Shaunna offered the group a free sushi making class, and we feasted on her catch and our creations for the next two days. On the menu? Ceviche, fish tacos, an assortment of sushi rolls and wraps, sashimi, driver Dave’s famous egg drop soup, fresh clams on the half shell, fresh guacamole, and flash-fried fish which I helped prepare. Shaunna even went so far as to get us some lobster (or bug) tails from the locals for us to enjoy on our last night at the camp.
The first day we arrived I had the remarkable opportunity to join her on an undersea clam dig. Now one must understand that these clams are often found anywhere from five to twenty feet underwater while snorkeling in often less then clear visibility. What you look for on the ocean floor are two holes about an inch or so apart. If you’ve snorkeled before you know the sea floor is full of holes from various creatures so it’s a fine trick to figure out which is a clam and which is well…not a clam. I’m a diver so I’m used to being able to breathe underwater making this venture a challenge for me. While my haul was paltry by comparison, I felt validated by the fact that I had at least brought in some portion of our catch and not drowned myself in the process.
After the evenings’ feasts, the group would often gather around a fire and share stories or tell jokes while inventing various ways to cook and/or burn our makeshift desert which consisted of some combination of banana, peanut butter, chocolate, and marshmallow all tidily wrapped in tin-foil. It wasn’t pretty but it’s hard to go wrong with a mess like that.
My time there offered many high points but often it’s the simple things that offer the most insight. That simplicity manifested itself in quiet moments under the cool and clear, starlit night. Laying under such vast and infinite beauty, exposed to the night air, my brain reeling with wonder, I found it difficult to sleep. Eventually my eyes and mind surrendered and I slipped into dream land.
On our way out we stopped by the household of the local family who had
guided our previous days’ adventures to bid farewell. Their final offering was a scrumptious pot of goat stew with rice, beans, fresh avocado, and hand-made tortillas. Some of us played with the youngest of the family, others bought the handmade jewelry they had for sale, but nearly all of us ate a belly full of goat stew.
La Paz is a happening ex-pat town with a great little sea-side area sporting two big marinas, lots of gringo hangouts, and plenty of beach and blue water to go around. We happened into the town during their Mardi Gras festival, which was set up on the main road along the playa.
I found myself moved by the sight of local families enjoying themselves so freely while children played up and down the boardwalk. It reminded me of some of the street fairs I witnessed in Thailand and how similarly free and open to enjoy themselves the locals were.
Sea-side La Paz is the kind of place you’d want to rent a bike and ride up and down the beach due to its long smooth sidewalk and sandy shores. You can also easily find a local with a boat, who, for a few pesos, will take you out snorkeling around some of the nearby islands. If the timing is right you may even get the opportunity to swim with the famous whale sharks, something that remains on my personal list of to-dos.
A new experience for me on this trip was finally getting down to Cabo San Lucas to see first-hand what all the fuss is about. It was only a few hours but it was enough time for me and a few of my fellow riders to grab a boat from one of the many tour pimps flocking around the gringo mall and make our way out to the farthest point of the Baja Peninsula. It’s cheap, offers up some beautiful scenery, and it’s well worth doing.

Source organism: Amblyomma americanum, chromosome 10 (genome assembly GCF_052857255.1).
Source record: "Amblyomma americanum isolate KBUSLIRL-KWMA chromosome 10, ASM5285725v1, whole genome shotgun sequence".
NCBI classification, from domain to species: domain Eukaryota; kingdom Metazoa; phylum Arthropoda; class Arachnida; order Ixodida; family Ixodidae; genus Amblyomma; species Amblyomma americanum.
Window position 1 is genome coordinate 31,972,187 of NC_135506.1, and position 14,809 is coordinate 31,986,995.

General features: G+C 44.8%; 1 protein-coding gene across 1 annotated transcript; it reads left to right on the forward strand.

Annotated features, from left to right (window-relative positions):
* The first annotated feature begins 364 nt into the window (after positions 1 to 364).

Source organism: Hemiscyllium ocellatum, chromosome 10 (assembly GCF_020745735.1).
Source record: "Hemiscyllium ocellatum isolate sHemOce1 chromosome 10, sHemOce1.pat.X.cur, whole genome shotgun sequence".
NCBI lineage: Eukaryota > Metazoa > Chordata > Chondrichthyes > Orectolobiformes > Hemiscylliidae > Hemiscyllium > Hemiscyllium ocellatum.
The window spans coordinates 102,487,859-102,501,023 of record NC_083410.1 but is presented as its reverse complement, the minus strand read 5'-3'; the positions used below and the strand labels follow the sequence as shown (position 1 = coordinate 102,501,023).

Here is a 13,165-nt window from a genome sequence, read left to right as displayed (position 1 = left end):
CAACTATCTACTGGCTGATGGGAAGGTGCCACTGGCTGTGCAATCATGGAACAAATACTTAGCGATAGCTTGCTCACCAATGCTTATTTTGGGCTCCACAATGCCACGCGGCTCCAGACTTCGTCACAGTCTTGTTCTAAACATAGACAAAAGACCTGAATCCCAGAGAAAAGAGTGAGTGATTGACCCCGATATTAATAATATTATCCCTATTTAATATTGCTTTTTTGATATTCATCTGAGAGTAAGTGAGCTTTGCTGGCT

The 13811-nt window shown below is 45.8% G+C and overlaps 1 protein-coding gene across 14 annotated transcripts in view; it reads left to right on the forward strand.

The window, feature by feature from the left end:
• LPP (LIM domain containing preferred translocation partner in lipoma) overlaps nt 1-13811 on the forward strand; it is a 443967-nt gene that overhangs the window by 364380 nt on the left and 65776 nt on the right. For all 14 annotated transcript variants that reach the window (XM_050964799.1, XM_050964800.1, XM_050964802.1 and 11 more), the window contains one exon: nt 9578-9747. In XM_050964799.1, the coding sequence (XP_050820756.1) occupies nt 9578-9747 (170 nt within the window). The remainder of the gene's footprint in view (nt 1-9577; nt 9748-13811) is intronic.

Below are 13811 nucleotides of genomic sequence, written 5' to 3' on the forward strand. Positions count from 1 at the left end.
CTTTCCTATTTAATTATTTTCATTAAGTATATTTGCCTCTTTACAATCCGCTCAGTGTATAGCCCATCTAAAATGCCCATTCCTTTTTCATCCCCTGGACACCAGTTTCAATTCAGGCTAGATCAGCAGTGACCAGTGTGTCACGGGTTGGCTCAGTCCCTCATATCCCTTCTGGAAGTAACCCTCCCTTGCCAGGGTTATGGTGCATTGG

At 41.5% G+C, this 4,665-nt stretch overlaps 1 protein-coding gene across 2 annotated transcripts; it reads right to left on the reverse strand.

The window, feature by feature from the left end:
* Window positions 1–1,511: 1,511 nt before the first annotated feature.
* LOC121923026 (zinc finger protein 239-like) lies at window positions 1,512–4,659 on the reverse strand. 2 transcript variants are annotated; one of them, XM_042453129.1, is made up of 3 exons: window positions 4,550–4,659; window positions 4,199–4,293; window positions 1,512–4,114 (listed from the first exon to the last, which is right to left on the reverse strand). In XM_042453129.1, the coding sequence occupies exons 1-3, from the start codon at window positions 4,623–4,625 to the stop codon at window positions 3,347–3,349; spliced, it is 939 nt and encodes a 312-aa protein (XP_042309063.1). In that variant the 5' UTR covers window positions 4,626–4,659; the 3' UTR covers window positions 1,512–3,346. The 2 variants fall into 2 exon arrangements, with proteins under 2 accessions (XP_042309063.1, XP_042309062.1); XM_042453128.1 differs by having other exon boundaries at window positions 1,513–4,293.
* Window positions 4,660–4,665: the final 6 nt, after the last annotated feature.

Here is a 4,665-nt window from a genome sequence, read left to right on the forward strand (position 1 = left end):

After the boat ride, the remainder of my time was spent in the local’s cantina which consisted of several food trucks parked behind the hustle and hassle of the gringo mall by the marina. I wandered in on a tip from our 2nd driver Andy and was welcomed by two older but very enthusiastic local hombres, one of which seemed to wrangle in stragglers in search of sustenance and get them situated while the other was obviously playing both server and patriarch of the lot.
I was sat at a white plastic table and chair next to a table full of Koreans in white. I couldn’t get a read on whether they were tourists or if they actually worked in one of the nearby shops at the mall.
It was a curious scene as I watched this mixed brood try to communicate what they wanted to the Spanish speaking waiter in a Korean-influenced Spanglish. Turns out, what they all wanted was fried fish heads and rice.
One of the group sported a white golf hat and sat strumming his guitar, essentially mangling different American favorites such as “Sweet Child O’ Mine,” while the rest seemed to crack jokes, drink Tecate and smoke Marlboros. At one point I even noticed the weathered server glance over at me, roll his eyes, and repeat aroz (rice) which was apparently again on order by the crew in white. I assumed his glance was to meant to indicate that the stereotype was in fact being fulfilled in that moment.
My thoughts were interrupted when “the wrangler” brought in an older couple from California to be my lunch companions. Given the lack of space and the fact that I took up an entire table for four, it obviously made sense to them that the gringo strangers (that was us) should naturally be seated together. I was glad for the new company though and enjoyed hearing stories of retired life in Mexico.
From then on we headed north, stopping at a few beautiful beaches and desert hiking areas as we wound our way back towards home. The feeling that something special was about to end was palpable on the bus. People were more contemplative and talk about what each of us had planned next became a way to stave off the reality that this adventure at least was soon to be a relegated to a compilation of photos, videos, and series of fond memories.
Should you decide to travel with the Green Tortoise down through Baja you may just find a spark aroused in you that will have you, like Diego – a repeat passenger since 2000, making it almost a ritual experience. He’s in his 70′s and has done the Baja trip now well into the double digits.
One thing is certain. You’ll find many new experiences await you; stunning beaches, culture and colorful characters, chance interactions with majestic creatures, and the sense of fellowship you’ll enjoy with your rolling community of vagabonds.
If you’re open, they will be wonderful experiences you’ll carry with you and cherish for the rest of your days.